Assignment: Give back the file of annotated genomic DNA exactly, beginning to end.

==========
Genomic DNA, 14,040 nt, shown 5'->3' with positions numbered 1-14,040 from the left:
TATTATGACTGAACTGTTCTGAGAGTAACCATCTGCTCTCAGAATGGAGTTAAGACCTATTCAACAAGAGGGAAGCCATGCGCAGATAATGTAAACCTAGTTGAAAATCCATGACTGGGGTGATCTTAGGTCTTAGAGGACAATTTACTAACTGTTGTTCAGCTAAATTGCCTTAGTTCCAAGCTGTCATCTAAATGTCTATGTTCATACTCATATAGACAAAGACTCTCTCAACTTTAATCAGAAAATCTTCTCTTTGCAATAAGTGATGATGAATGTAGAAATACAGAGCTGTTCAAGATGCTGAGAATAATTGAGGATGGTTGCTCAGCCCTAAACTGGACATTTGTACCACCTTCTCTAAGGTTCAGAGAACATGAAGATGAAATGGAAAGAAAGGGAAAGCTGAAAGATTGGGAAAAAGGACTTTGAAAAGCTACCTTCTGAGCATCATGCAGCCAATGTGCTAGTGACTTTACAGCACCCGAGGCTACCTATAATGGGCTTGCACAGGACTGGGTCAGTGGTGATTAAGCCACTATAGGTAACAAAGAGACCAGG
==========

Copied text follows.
Genomic DNA, 14,040 nt, shown 5'->3' with positions numbered 1-14,040 from the left:
TATTATGACTGAACTGTTCTGAGAGTAACCATCTGCTCTCAGAATGGAGTTAAGACCTATTCAACAAGAGGGAAGCCATGCGCAGATAATGTAAACCTAGTTGAAAATCCATGACTGGGGTGATCTTAGGTCTTAGAGGACAATTTACTAACTGTTGTTCAGCTAAATTGCCTTAGTTCCAAGCTGTCATCTAAATGTCTATGTTCATACTCATATAGACAAAGACTCTCTCAACTTTAATCAGAAAATCTTCTCTTTGCAATAAGTGATGATGAATGTAGAAATACAGAGCTGTTCAAGATGCTGAGAATAATTGAGGATGGTTGCTCAGCCCTAAACTGGACATTTGTACCACCTTCTCTAAGGTTCAGAGAACATGAAGATGAAATGGAAAGAAAGGGAAAGCTGAAAGATTGGGAAAAAGGACTTTGAAAAGCTACCTTCTGAGCATCATGCAGCCAATGTGCTAGTGACTTTACAGCACCCGAGGCTACCTATAATGGGCTTGCACAGGACTGGGTCAGTGGTGATTAAGCCACTATAGGTAACAAAGAGACCAGG